Hurricane season is inching around the bend and the first named storm of the season (Subtropical Storm Andrea) has already touched down prior to June 1st. A premature start to hurricane season is a trend that’s been ongoing for five consecutive years. Intense tropical cyclones with winds exceeding 74 miles per hour stir up in the Atlantic Basin and dole out rapid blows across the coast. Such hurricanes claim approximately 10,000 lives per year. While the damage might seem evenly distributed, the harsh reality is anything but equal.
Statistics suggest that lower-income Americans are more at risk for post-storm damage. This includes displacement. The end result, of course, is homelessness. Sadly, an astounding 14 million plus people become homeless every year as the direct result of extreme weather conditions. Of course, this is no reflection on the storms. Nature strikes at random and at will. Rather, systematic flaws exist in pre-storm America. These flaws are then revealed amid the tumultuous clouds.
Here, we’ll focus solely on hurricanes and the major role they play in the displacement of economically vulnerable citizens.
Hurricane Michael: 325,000 Evacuated but Only 6,000 People Sheltered
In the face of natural disaster, economic disparity rears its ugly head too often. This was definitely the case when this Category 4 storm swept the Panhandle, crushing everything in its wake. Even before the 155-mile winds soared over the coast, poor people, with less money for supplies, less insurance coverage, and poorly constructed dwelling spaces, were already at an extreme disadvantage. So, when 325,000 residents departed from their homes, only the richest among them had access to proper evacuation supplies, which include, among other things:
- Money to leave
- Money to temporarily relocate
- A strong enough structure or insurance policy to secure the home front for the future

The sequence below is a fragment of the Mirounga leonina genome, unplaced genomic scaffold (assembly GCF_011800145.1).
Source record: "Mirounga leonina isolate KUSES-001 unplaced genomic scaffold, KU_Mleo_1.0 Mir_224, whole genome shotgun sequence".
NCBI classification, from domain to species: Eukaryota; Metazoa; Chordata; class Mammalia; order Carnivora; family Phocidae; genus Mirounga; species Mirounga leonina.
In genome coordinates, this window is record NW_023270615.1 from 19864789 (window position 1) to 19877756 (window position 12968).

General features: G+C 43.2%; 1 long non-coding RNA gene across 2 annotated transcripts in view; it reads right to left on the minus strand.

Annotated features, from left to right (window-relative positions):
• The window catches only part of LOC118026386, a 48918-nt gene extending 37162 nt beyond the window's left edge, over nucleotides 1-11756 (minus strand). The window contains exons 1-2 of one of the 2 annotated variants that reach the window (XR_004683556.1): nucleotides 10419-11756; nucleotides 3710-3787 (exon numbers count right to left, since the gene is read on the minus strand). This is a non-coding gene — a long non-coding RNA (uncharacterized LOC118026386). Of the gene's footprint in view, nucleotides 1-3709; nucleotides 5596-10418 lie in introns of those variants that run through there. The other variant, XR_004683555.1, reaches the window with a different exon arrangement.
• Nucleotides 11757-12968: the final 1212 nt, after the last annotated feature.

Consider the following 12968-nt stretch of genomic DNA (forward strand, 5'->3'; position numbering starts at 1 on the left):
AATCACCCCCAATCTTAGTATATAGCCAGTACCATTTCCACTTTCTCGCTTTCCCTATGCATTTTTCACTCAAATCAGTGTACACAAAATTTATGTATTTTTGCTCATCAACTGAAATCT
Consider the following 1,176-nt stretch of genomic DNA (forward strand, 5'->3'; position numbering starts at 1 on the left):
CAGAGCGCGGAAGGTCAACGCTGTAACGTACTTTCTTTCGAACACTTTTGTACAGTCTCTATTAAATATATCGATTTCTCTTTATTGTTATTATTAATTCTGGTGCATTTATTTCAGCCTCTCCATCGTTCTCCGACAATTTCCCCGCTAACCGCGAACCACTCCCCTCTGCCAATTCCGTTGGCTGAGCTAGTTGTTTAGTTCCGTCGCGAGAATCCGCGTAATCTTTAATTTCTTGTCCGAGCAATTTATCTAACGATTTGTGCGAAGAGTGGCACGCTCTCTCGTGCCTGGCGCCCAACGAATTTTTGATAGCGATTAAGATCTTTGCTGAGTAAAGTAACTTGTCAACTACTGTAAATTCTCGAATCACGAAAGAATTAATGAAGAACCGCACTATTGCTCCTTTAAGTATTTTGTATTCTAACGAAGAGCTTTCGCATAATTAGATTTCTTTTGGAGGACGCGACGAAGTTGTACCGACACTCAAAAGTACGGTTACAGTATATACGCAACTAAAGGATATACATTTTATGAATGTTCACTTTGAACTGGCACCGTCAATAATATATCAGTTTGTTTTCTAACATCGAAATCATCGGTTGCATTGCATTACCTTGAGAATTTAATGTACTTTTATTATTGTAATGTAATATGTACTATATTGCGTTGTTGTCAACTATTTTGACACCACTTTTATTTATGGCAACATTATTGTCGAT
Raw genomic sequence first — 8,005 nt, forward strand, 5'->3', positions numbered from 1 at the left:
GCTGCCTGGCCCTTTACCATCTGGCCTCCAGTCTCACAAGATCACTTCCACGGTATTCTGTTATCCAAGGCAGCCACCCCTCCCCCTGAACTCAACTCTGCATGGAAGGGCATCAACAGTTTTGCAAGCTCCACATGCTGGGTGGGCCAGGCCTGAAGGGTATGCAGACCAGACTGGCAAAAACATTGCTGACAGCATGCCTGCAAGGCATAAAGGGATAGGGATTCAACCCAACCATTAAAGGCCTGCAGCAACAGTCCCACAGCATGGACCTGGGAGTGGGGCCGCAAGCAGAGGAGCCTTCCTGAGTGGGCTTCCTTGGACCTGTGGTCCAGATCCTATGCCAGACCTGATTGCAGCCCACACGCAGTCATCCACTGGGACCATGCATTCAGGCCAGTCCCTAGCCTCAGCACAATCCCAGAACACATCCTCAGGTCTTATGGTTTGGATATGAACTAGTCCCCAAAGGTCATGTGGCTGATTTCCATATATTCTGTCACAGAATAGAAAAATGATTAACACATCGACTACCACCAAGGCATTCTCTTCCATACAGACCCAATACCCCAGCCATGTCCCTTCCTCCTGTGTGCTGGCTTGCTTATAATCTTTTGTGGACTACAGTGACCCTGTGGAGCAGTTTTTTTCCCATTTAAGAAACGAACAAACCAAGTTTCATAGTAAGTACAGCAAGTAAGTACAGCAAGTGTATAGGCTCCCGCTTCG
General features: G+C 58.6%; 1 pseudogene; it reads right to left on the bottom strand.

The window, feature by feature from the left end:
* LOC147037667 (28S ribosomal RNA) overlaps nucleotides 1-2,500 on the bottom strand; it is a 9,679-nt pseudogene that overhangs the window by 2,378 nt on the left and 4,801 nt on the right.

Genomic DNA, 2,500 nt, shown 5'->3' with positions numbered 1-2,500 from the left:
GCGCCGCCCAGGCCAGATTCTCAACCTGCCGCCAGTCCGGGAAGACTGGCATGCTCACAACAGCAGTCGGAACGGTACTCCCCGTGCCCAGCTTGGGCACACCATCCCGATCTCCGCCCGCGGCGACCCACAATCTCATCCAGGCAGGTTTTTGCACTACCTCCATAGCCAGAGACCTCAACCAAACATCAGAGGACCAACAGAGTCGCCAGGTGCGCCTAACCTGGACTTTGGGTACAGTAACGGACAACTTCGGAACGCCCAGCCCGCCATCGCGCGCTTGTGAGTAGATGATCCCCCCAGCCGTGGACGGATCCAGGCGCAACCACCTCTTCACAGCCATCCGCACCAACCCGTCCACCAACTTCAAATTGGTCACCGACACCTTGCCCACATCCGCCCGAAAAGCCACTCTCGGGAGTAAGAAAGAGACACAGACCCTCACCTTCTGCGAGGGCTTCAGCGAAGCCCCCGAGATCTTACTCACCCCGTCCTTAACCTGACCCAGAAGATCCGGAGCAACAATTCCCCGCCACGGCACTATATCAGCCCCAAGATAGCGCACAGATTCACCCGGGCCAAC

- Money to store prized possessions until the storm is over
Everyone who couldn’t afford to skip town and start a new temporary life someplace else fell by the wayside. In mid-October, 1.3 million houses and business buildings had no power. Over 98,000 residents reached out to the government for help with housing. However, only about 18,000 received rental assistance. Only about 6,000 were given a bed in the 80 available shelters stretching from Florida to Virginia with Georgia, Alabama, and the Carolinas in between.
Tent Cities Rise Above the Wreckage
In Bay County, Florida alone, approximately 20,000 people ended up homeless, of which 7,800 still are. Tent cities rise up out of the wreckage making the decimated landscape look even more bleak. Tens of thousands of people say they went without food in a never-ending wait for FEMA supplies. The cold November broke many hearts as shelter from new storms was nowhere to be found. One man spoke of the horror of trying to hold his tent down with his bare hands, while soaking, and dripping, and feeling unseen. Perhaps being unseen isn’t only a feeling in this scenario. Consider the 1,000 plus residents who remained missing long after the hurricane had cleared.
If this tragedy were a bit more novel, officials could claim they were simply ill-prepared. But Florida and the Carolinas are among the top 10 most hurricane-prone destinations in the USA.
Hurricanes occur in these regions so frequently that they have their own season, starting in June. Yet, time and again, low-income hurricane survivors face displacement, homelessness, and the pangs of even more extreme poverty.